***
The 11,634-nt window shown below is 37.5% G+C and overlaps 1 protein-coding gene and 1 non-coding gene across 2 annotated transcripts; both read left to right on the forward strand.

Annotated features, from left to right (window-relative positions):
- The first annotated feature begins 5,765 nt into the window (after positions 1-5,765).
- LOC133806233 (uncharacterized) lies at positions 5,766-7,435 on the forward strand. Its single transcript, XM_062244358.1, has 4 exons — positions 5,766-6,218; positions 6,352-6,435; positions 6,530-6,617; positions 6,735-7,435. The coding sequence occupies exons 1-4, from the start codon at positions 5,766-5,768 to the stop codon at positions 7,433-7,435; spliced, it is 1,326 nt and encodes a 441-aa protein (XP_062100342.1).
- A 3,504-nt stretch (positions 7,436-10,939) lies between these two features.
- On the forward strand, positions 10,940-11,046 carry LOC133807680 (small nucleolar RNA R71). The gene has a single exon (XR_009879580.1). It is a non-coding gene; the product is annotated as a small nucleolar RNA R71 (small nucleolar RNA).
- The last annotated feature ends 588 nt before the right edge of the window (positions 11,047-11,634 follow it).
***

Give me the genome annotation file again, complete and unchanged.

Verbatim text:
The 11,634-nt window shown below is 37.5% G+C and overlaps 1 protein-coding gene and 1 non-coding gene across 2 annotated transcripts; both read left to right on the forward strand.

Annotated features, from left to right (window-relative positions):
- The first annotated feature begins 5,765 nt into the window (after positions 1-5,765).
- LOC133806233 (uncharacterized) lies at positions 5,766-7,435 on the forward strand. Its single transcript, XM_062244358.1, has 4 exons — positions 5,766-6,218; positions 6,352-6,435; positions 6,530-6,617; positions 6,735-7,435. The coding sequence occupies exons 1-4, from the start codon at positions 5,766-5,768 to the stop codon at positions 7,433-7,435; spliced, it is 1,326 nt and encodes a 441-aa protein (XP_062100342.1).
- A 3,504-nt stretch (positions 7,436-10,939) lies between these two features.
- On the forward strand, positions 10,940-11,046 carry LOC133807680 (small nucleolar RNA R71). The gene has a single exon (XR_009879580.1). It is a non-coding gene; the product is annotated as a small nucleolar RNA R71 (small nucleolar RNA).
- The last annotated feature ends 588 nt before the right edge of the window (positions 11,047-11,634 follow it).